Written by: Leah Renter
Old-fashioned, instant, rolled, steel-cut, quick oats, müesli, ground, steamed, Scottish, Irish?
What do they all mean? So many oats, so little time. Since many of our recipes feature this heart-healthy super grain, let’s break down our oat options. Steel-cut oats have been in the spotlight lately, but are they actually healthier than traditional rolled oats?
Before you get wrapped up in the hype, know that either are a fantastic breakfast option, and both come from the same starting point. The only difference is their processing.
Oats are a grain from the cereal family; its cousins are barley and wheat. The oat kernel grows up inside a tough husk or “hull” which is later shucked, leaving just the nutritious bran and germ, or the “groat.” Here’s a handy diagram!
Courtesy of Quaker Oats
Why We Love Oatmeal
Oats are great because they are packed with thiamine, iron, antioxidants, and lots of soluble fiber. These complex carbs stabilize our blood-glucose levels and slow digestion. So love an oat today. Just be wary of all of the sugar added to instant oatmeal packets.
What’s in my oatmeal?
From that whole oat groat, the sorting begins. Some groats are flattened/rolled into flakes and steamed. These are the traditional rolled variety. But some are broken or cut, either in the harvesting process or purposefully afterward – these become our steel-cut oats.
Cook and serve, rolled, or steel-cut. Voila! Oatmeal as we know it!
Steel-cut vs. Rolled Oatmeal
There is a pretty hot debate about which oatmeal variety is best. They’re comparable in protein, carbs, fiber, fat, calcium, iron, and nearly equal in sugar. Steel-cut oats have just slightly fewer calories than rolled.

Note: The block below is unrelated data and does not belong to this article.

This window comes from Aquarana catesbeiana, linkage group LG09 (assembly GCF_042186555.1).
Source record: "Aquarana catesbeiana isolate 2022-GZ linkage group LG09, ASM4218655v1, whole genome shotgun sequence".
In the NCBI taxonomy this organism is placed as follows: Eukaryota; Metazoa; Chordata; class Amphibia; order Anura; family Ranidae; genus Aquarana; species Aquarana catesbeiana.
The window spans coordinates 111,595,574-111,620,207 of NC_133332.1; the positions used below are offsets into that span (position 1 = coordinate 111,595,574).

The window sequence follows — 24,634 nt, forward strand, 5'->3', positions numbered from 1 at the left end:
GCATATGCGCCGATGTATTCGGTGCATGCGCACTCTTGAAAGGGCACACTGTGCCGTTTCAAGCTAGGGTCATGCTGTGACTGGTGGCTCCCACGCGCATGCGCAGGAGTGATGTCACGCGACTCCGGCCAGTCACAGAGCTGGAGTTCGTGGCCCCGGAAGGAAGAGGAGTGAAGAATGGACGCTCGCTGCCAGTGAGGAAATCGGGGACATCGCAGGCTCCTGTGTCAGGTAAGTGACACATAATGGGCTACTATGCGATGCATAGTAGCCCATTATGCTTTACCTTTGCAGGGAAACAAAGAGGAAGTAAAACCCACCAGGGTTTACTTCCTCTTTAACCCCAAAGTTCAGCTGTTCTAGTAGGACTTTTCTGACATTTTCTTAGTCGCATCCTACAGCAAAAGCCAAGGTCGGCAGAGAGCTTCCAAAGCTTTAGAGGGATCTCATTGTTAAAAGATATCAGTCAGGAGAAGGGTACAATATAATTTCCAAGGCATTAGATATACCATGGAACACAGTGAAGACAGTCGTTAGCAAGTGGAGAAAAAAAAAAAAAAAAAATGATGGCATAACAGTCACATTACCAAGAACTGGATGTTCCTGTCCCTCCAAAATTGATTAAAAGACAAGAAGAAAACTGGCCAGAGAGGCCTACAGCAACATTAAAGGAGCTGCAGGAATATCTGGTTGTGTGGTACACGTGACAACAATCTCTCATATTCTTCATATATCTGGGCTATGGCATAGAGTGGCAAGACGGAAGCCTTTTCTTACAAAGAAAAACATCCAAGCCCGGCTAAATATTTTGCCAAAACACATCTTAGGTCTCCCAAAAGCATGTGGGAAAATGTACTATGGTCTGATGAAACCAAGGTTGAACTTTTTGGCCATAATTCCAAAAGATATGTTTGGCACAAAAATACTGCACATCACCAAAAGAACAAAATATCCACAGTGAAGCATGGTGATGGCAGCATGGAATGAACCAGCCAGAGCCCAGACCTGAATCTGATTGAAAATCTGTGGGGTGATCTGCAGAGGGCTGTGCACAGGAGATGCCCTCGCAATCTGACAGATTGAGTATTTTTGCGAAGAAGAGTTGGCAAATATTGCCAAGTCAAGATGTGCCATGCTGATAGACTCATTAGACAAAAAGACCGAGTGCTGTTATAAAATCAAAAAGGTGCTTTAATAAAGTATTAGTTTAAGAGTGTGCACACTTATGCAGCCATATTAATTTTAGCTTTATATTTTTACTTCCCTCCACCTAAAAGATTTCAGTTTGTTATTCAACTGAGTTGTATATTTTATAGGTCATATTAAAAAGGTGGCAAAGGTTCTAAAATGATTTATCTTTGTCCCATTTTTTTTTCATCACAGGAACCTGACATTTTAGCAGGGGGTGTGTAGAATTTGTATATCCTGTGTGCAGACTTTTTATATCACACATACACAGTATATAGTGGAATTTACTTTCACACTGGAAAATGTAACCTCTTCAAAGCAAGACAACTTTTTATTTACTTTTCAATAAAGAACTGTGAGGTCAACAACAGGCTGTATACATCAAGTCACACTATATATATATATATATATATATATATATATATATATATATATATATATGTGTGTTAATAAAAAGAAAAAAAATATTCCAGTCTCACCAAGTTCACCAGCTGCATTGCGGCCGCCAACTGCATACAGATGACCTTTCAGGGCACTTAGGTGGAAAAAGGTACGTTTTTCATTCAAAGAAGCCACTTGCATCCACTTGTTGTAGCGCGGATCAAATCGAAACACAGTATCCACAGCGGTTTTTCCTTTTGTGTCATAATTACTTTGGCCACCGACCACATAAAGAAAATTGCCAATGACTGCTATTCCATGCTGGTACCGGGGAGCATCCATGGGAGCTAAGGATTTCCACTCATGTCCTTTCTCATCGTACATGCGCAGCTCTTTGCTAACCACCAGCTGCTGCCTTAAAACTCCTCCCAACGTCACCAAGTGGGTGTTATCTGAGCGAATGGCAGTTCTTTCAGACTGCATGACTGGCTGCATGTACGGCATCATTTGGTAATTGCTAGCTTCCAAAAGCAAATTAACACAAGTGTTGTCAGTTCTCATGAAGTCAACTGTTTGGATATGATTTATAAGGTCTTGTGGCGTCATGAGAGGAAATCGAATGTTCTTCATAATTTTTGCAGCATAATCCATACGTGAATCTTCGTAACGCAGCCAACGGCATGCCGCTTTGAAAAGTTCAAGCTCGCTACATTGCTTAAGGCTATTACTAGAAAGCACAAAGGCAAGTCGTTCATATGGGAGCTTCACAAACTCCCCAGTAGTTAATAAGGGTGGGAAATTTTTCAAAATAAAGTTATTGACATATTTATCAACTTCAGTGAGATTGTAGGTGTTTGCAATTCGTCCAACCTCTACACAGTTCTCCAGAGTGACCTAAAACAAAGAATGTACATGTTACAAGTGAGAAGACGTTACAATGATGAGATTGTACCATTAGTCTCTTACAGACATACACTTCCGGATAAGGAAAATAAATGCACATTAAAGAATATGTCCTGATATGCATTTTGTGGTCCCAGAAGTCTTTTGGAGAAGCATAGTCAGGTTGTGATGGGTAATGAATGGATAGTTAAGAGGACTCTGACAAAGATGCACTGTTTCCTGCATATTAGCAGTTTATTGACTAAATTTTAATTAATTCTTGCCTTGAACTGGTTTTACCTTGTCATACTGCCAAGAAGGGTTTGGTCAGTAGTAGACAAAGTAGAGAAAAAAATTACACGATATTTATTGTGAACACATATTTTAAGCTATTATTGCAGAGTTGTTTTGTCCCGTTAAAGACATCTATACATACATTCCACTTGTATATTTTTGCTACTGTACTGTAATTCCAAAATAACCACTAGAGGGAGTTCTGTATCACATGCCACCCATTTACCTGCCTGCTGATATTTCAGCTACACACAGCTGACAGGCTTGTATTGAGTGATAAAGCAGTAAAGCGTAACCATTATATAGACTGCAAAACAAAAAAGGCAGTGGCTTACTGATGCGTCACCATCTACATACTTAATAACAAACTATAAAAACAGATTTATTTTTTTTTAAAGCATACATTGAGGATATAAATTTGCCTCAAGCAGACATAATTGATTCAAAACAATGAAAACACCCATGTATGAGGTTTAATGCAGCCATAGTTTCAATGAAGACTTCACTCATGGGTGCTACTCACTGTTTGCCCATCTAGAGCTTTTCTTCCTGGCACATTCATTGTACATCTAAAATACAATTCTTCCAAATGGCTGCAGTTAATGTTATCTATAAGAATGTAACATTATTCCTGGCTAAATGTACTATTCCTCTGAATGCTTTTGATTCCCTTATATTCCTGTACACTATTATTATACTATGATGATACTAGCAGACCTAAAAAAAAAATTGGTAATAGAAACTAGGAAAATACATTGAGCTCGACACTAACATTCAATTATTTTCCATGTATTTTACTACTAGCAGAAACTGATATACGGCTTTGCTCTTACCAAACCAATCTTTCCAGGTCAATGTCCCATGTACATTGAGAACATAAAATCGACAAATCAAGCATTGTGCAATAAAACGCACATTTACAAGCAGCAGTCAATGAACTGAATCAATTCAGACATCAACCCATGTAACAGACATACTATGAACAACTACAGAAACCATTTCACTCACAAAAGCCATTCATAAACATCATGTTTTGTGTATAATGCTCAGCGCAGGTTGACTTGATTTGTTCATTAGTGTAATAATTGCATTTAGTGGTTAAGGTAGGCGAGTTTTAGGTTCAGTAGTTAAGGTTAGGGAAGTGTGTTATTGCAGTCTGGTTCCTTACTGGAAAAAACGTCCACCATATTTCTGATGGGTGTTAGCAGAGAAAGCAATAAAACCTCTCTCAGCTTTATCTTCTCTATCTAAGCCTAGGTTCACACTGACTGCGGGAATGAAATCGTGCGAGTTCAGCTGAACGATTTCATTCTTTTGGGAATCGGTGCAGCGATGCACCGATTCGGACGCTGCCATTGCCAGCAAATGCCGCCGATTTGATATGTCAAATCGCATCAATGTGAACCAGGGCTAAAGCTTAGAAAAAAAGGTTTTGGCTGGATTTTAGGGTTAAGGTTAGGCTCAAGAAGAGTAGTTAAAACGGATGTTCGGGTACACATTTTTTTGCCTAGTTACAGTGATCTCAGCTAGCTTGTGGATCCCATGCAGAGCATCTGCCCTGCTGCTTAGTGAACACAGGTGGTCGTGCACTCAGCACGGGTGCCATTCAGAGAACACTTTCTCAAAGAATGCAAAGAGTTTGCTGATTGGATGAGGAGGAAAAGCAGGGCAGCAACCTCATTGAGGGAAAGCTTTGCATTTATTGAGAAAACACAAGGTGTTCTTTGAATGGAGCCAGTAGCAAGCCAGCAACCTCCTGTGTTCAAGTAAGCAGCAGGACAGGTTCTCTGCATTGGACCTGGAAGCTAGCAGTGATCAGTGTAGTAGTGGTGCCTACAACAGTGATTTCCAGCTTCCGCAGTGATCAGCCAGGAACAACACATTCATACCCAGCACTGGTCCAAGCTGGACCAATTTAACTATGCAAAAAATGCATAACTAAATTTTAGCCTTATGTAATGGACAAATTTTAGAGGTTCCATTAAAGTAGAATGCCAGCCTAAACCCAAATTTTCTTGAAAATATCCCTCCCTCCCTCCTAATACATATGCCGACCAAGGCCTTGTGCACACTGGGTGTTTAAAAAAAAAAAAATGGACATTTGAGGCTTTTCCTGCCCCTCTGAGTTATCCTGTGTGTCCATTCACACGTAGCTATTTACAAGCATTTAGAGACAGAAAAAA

photo via Prevention.com
One key fact is that steel-cut oats are less processed, since they are never flattened by heat or pressure. Because they’re bigger pieces, your body takes longer to digest them. Not only do you feel fuller longer, your glycemic index will thank you. Steel-cut oats take a bit more time to digest, taking longer to convert to sugar. This prevents your body from dreaded sugar spikes (and crashes). If you have type two diabetes, then you may want go the extra mile for steel-cut.
But, hey, they are both a whole grain, and both reduce – and actually remove – bad cholesterol from your heart. Not many foods can move mountains like oats can!
OK, are steel-cut oats really worth it? I say taste them for yourself! I woke up early this morning to do just that. The preparation time for steel-cut was about 20 minutes, compared to my usual two-minute oatmeal routine. Steel-cut oats require boiling and stirring every couple minutes. The price is a bit heftier than rolled, but not outrageous. Some suggest soaking them overnight, but you definitely don’t have to. They have a much nuttier taste and are chewier, too. You may like that, or you may not.
Give them both a shot and let us know which won your personal taste test!